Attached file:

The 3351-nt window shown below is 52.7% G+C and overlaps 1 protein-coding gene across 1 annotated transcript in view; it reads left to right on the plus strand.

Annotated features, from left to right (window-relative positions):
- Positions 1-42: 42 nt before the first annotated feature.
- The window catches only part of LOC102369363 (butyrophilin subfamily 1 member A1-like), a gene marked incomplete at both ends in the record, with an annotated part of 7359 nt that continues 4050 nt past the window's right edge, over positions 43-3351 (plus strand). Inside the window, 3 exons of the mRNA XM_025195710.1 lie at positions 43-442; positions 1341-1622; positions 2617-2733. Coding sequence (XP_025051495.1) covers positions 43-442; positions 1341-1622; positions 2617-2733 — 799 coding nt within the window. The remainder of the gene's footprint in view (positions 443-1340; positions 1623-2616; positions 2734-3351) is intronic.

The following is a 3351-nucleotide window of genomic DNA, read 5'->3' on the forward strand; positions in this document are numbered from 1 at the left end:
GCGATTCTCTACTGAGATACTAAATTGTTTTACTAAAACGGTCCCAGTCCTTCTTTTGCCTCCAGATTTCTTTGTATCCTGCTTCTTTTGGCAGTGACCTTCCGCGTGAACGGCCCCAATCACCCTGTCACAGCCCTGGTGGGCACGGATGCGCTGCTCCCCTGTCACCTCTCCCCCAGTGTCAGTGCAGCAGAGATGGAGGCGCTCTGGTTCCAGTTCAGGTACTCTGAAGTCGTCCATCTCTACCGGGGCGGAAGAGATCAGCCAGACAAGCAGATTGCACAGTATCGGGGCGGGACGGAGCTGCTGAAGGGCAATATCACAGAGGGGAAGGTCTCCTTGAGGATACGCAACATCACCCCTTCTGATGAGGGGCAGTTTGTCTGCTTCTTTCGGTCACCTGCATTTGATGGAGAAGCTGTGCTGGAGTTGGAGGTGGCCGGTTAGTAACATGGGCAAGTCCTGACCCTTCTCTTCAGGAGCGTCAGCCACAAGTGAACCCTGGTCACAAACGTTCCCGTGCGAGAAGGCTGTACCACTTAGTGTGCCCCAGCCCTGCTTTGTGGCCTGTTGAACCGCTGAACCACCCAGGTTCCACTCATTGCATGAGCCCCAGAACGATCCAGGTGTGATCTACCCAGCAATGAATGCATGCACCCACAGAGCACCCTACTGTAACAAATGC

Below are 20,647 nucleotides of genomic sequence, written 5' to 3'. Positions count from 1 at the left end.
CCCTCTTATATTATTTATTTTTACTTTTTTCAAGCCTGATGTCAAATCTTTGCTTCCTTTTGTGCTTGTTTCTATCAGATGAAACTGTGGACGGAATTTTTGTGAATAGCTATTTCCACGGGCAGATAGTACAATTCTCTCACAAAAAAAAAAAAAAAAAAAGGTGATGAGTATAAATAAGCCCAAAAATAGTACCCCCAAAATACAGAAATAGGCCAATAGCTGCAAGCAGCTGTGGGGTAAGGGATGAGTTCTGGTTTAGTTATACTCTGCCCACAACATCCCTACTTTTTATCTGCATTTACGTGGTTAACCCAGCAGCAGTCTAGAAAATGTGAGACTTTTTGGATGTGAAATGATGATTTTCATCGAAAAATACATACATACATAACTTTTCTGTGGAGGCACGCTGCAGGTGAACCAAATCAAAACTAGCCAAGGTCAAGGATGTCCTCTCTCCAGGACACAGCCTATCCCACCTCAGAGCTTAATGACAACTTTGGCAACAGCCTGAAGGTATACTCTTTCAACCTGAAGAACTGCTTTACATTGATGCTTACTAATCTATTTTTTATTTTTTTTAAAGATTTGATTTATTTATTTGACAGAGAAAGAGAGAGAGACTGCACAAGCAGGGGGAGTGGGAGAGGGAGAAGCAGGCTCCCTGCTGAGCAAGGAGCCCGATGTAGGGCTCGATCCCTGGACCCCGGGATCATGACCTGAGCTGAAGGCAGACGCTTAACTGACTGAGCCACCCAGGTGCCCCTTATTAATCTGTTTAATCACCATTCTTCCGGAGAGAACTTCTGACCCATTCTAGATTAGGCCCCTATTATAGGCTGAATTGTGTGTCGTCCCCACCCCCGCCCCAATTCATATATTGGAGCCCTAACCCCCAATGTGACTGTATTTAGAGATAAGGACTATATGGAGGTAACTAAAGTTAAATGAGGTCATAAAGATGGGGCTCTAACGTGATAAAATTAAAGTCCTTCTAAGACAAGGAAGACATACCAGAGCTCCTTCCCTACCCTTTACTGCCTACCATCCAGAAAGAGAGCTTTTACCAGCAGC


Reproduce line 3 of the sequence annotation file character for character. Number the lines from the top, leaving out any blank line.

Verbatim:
- Positions 1-42: 42 nt before the first annotated feature.